His Imperial and Royal Majesty William II, By the Grace of God, German Emperor and King of Prussia, Margrave of Brandenburg, Burgrave of Nuremberg, Count of Hohenzollern, Duke of Silesia and of the County of Glatz, Grand Duke of the Lower Rhine and of Posen, Duke of Saxony, of Angria, of Westphalia, of Pomerania and of Lunenburg, Duke of Schleswig, of Holstein and of Crossen, Duke of Magdeburg, of Bremen, of Guelderland and of Jülich, Cleves and Berg, Duke of the Wends and the Kashubians, of Lauenburg and of Mecklenburg, Landgrave of Hesse and in Thuringia, Margrave of Upper and Lower Lusatia, Prince of Orange, of Rugen, of East Friesland, of Paderborn and of Pyrmont, Prince of Halberstadt, of Münster, of Minden, of Osnabrück, of Hildesheim, of Verden, of Kammin, of Fulda, of Nassau and of Moers, Princely Count of Henneberg, Count of the Mark, of Ravensberg, of Hohenstein, of Tecklenburg and of Lingen, Count of Mansfeld, of Sigmaringen and of Veringen, Lord of Frankfurt. [12]

German Emperors (1871–1918)

NameLifespanReign startReign endNotesFamilyImage
Wilhelm I
(1797-03-22)22 March 1797 – 9 March 1888(1888-03-09) (aged 90)1 January 18719 March 1888Held the Chairmanship of the Confederation (Präsidium des Bundes) as primus inter pares in the North German Confederation since 1867. Hohenzollern Wilhelm1.jpg
Friedrich III
[14]
(1831-10-18)18 October 1831 – 15 June 1888(1888-06-15) (aged 56)9 March 188815 June 1888Son of Wilhelm I Hohenzollern FriedIII.jpg
Wilhelm II (1859-01-27)27 January 1859 – 4 June 1941(1941-06-04) (aged 82)15 June 188828 November 1918
(abdicated)
Grandson of Wilhelm I
Son of Friedrich III
Hohenzollern EmporerWilhelm2.jpg

See also

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The German Emperors after 1873 had a variety of titles and coats of arms, which in various compositions became the officially used titles and coats of arms. The title and coat of arms were last fixed in 1873, but the titles did not necessarily mean that the area was really dominated, and sometimes even several princes bore the same title.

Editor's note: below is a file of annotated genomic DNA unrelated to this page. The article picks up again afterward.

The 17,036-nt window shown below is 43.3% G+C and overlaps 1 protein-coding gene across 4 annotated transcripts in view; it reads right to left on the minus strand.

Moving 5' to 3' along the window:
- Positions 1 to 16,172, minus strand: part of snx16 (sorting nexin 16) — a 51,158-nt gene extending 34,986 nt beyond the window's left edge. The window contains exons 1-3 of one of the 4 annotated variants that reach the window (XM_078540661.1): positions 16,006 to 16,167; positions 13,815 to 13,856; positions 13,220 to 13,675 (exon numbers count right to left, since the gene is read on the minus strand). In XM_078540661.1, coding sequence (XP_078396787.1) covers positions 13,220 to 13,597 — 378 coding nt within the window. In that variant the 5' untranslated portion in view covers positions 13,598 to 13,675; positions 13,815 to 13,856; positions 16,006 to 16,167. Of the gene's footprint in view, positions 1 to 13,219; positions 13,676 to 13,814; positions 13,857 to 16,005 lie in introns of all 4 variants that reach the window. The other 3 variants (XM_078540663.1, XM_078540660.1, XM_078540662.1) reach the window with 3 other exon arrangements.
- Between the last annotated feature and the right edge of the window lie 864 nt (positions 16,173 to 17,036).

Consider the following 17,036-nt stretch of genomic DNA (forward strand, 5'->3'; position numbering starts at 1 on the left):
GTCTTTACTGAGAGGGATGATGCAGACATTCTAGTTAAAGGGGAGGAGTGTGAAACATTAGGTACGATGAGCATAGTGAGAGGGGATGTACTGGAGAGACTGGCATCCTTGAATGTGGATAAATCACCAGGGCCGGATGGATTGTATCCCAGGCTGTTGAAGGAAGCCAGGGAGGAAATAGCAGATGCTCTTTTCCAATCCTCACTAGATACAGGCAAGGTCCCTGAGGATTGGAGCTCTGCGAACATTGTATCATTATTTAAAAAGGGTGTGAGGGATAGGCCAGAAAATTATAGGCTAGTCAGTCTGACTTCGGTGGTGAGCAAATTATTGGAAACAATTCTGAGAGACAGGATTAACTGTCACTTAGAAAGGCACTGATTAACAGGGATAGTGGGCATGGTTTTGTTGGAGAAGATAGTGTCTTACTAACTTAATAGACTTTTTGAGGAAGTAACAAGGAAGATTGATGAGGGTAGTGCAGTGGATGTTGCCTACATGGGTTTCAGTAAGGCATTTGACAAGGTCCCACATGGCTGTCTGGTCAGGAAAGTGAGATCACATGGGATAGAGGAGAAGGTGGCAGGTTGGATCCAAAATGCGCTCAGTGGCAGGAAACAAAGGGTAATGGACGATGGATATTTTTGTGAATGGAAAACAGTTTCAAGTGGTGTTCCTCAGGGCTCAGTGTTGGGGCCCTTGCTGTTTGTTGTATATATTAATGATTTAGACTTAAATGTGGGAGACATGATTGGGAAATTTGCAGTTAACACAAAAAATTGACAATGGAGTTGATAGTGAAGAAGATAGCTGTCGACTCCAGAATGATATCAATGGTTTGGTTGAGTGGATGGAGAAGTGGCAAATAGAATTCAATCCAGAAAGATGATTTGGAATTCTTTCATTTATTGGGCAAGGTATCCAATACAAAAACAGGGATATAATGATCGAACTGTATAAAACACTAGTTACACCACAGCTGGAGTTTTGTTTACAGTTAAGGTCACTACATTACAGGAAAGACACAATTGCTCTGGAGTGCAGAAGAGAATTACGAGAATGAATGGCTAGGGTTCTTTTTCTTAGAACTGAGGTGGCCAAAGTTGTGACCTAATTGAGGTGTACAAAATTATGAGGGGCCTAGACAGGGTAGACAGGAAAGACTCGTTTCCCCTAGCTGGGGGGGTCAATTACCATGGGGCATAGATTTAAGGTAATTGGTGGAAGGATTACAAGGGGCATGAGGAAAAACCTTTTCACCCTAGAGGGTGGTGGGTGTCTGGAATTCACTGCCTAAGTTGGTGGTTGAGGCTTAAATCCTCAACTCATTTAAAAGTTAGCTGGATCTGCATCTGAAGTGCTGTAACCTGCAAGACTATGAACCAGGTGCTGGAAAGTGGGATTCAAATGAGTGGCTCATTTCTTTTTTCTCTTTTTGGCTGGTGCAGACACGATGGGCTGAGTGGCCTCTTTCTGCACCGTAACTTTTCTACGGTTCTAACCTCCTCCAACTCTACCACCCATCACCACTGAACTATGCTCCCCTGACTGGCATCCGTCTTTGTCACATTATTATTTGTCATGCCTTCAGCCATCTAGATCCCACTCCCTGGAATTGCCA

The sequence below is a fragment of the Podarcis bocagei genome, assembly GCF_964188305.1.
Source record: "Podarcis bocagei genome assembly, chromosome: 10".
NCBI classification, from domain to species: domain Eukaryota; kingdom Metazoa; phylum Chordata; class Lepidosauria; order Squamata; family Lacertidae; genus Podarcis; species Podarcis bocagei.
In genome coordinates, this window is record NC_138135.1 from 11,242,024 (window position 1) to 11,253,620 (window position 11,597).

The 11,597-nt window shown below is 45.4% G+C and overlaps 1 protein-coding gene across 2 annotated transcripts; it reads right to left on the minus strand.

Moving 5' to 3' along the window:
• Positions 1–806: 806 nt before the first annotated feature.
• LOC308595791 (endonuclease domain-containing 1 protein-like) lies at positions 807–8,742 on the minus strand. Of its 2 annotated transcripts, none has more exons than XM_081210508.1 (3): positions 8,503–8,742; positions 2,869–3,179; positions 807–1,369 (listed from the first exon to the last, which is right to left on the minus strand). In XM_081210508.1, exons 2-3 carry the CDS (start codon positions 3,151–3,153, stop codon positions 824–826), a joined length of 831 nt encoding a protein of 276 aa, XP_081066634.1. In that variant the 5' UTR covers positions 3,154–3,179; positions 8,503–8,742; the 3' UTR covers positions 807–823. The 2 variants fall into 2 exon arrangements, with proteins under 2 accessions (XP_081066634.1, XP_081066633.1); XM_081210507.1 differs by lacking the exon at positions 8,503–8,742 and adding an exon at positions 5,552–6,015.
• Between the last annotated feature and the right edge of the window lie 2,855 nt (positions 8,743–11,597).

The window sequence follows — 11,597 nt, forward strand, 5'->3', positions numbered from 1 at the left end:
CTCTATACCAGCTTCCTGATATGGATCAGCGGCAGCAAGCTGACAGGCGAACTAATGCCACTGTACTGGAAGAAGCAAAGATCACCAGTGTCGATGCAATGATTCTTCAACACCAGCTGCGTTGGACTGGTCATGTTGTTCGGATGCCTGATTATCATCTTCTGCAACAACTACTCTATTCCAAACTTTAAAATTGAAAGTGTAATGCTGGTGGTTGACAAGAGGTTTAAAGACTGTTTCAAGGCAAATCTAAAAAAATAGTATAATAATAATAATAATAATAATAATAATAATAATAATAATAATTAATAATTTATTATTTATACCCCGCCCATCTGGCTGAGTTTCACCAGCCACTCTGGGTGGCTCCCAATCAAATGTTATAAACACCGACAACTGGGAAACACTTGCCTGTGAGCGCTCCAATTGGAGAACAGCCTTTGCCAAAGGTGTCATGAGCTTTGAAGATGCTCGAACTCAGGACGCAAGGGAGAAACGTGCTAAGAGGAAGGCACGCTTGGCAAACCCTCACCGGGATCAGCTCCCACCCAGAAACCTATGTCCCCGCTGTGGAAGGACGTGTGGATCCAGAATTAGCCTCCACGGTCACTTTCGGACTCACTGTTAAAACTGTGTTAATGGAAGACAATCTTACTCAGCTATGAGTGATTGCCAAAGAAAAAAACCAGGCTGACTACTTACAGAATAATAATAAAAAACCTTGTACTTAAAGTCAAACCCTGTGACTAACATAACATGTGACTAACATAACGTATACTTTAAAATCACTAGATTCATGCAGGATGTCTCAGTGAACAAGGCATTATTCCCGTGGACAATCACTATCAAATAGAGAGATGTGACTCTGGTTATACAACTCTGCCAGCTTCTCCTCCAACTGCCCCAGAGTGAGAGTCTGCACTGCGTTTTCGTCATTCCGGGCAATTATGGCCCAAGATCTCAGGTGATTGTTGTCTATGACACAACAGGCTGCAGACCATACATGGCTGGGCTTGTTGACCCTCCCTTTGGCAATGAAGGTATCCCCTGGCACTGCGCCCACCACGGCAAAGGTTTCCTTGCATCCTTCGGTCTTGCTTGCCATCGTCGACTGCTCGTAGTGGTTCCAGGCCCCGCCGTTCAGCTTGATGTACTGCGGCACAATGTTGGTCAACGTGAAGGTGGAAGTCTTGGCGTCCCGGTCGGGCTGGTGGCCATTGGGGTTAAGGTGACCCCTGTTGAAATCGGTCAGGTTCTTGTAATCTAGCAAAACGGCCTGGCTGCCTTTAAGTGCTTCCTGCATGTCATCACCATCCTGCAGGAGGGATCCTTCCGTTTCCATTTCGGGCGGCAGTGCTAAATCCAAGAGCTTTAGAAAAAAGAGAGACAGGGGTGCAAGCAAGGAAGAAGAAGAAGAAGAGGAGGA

References

  1. Statement of Abdication of William II
  2. William Dawson (14 July 2017). History of the German Empire. Merkaba Press. p. 355.
  3. Ernst Rudolf Huber: Deutsche Verfassungsgeschichte seit 1789. Band III: Bismarck und das Reich. 3rd edition, W. Kohlhammer, Stuttgart 1988, p. 750-753.
  4. Heinrich August Winkler (2006). Germany: 1789–1933. Oxford University Press. p. 189. ISBN   978-0-19-926597-8.
  5. Karl Kroeschell: Deutsche Rechtsgeschichte, Bd. 3: Seit 1650, 5. Aufl., Böhlau/UTB, Köln/Weimar/Wien 2008, S. 235.
  6. Michael Kotulla: Deutsche Verfassungsgeschichte: Vom Alten Reich bis Weimar (1495–1934), 2008, Rn. 2042.
  7. Klaus Stern: Das Staatsrecht der Bundesrepublik Deutschland. Band V: Die geschichtlichen Grundlagen des deutschen Staatsrechts. Die Verfassungsentwicklung vom Alten Deutschen Reich zur wiedervereinigten Bundesrepublik Deutschland. C.H. Beck, München 2000, ISBN   978-3-406-07021-1, Rn. 128.
  8. Wilhelm II (1922). The Kaiser's Memoirs. Translated by Thomas R. Ybarra. Harper & Brothers Publishers. pp. 285–91.
  9. https://web.archive.org/web/20071222124050/http://regiments.org/biography/royals/1859wilG.htm
  10. Rudolf Graf v. Stillfried: Die Titel und Wappen des preußischen Königshauses. Berlin 1875.
  11. "Titles of Frederick III". Archived from the original on 14 March 2007. Retrieved 15 October 2007.
  12. "Titles of William II". Archived from the original on 14 March 2007. Retrieved 15 October 2007.
  13. Hull 2004, p. 31.
  14. Enumerated as successor of Frederick II who was King of Prussia 1740–1786 but not German Emperor.

Bibliography